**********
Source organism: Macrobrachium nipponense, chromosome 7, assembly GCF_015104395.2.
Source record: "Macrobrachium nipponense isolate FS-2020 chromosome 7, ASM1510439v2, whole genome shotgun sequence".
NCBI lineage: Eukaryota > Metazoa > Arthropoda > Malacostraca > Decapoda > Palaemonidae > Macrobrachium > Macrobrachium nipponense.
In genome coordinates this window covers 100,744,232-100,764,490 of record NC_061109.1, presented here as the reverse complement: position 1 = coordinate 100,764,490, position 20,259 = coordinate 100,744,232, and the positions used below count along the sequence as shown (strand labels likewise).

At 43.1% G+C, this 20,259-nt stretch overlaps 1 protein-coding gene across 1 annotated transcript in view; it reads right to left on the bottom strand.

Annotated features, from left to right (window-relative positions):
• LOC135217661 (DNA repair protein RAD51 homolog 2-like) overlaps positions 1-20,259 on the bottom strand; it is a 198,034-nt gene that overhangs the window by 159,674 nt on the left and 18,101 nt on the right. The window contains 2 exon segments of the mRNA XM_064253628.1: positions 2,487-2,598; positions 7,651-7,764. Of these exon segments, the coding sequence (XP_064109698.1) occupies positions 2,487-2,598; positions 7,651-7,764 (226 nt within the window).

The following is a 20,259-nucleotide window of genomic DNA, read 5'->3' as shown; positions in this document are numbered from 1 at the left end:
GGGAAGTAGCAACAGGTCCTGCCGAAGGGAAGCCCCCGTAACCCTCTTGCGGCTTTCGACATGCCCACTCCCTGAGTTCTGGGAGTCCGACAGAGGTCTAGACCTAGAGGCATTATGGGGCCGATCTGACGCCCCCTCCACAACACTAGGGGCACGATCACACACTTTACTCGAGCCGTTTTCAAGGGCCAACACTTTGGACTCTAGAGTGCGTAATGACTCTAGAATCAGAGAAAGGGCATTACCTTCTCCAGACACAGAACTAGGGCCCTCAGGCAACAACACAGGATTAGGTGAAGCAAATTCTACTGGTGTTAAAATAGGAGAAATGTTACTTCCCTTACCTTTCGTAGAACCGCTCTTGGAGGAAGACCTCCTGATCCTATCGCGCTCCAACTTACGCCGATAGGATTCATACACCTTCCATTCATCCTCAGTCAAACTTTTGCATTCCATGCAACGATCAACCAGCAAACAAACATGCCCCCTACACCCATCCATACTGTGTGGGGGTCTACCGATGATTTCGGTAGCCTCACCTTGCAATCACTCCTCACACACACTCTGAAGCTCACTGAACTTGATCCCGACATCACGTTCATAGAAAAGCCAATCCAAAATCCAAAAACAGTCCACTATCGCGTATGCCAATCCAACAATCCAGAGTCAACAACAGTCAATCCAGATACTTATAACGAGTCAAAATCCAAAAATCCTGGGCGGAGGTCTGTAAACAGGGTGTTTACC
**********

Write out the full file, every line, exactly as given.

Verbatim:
Source organism: Macrobrachium nipponense, chromosome 7, assembly GCF_015104395.2.
Source record: "Macrobrachium nipponense isolate FS-2020 chromosome 7, ASM1510439v2, whole genome shotgun sequence".
NCBI lineage: Eukaryota > Metazoa > Arthropoda > Malacostraca > Decapoda > Palaemonidae > Macrobrachium > Macrobrachium nipponense.
In genome coordinates this window covers 100,744,232-100,764,490 of record NC_061109.1, presented here as the reverse complement: position 1 = coordinate 100,764,490, position 20,259 = coordinate 100,744,232, and the positions used below count along the sequence as shown (strand labels likewise).

At 43.1% G+C, this 20,259-nt stretch overlaps 1 protein-coding gene across 1 annotated transcript in view; it reads right to left on the bottom strand.

Annotated features, from left to right (window-relative positions):
• LOC135217661 (DNA repair protein RAD51 homolog 2-like) overlaps positions 1-20,259 on the bottom strand; it is a 198,034-nt gene that overhangs the window by 159,674 nt on the left and 18,101 nt on the right. The window contains 2 exon segments of the mRNA XM_064253628.1: positions 2,487-2,598; positions 7,651-7,764. Of these exon segments, the coding sequence (XP_064109698.1) occupies positions 2,487-2,598; positions 7,651-7,764 (226 nt within the window).

The following is a 20,259-nucleotide window of genomic DNA, read 5'->3' as shown; positions in this document are numbered from 1 at the left end:
GGGAAGTAGCAACAGGTCCTGCCGAAGGGAAGCCCCCGTAACCCTCTTGCGGCTTTCGACATGCCCACTCCCTGAGTTCTGGGAGTCCGACAGAGGTCTAGACCTAGAGGCATTATGGGGCCGATCTGACGCCCCCTCCACAACACTAGGGGCACGATCACACACTTTACTCGAGCCGTTTTCAAGGGCCAACACTTTGGACTCTAGAGTGCGTAATGACTCTAGAATCAGAGAAAGGGCATTACCTTCTCCAGACACAGAACTAGGGCCCTCAGGCAACAACACAGGATTAGGTGAAGCAAATTCTACTGGTGTTAAAATAGGAGAAATGTTACTTCCCTTACCTTTCGTAGAACCGCTCTTGGAGGAAGACCTCCTGATCCTATCGCGCTCCAACTTACGCCGATAGGATTCATACACCTTCCATTCATCCTCAGTCAAACTTTTGCATTCCATGCAACGATCAACCAGCAAACAAACATGCCCCCTACACCCATCCATACTGTGTGGGGGTCTACCGATGATTTCGGTAGCCTCACCTTGCAATCACTCCTCACACACACTCTGAAGCTCACTGAACTTGATCCCGACATCACGTTCATAGAAAAGCCAATCCAAAATCCAAAAACAGTCCACTATCGCGTATGCCAATCCAACAATCCAGAGTCAACAACAGTCAATCCAGATACTTATAACGAGTCAAAATCCAAAAATCCTGGGCGGAGGTCTGTAAACAGGGTGTTTACC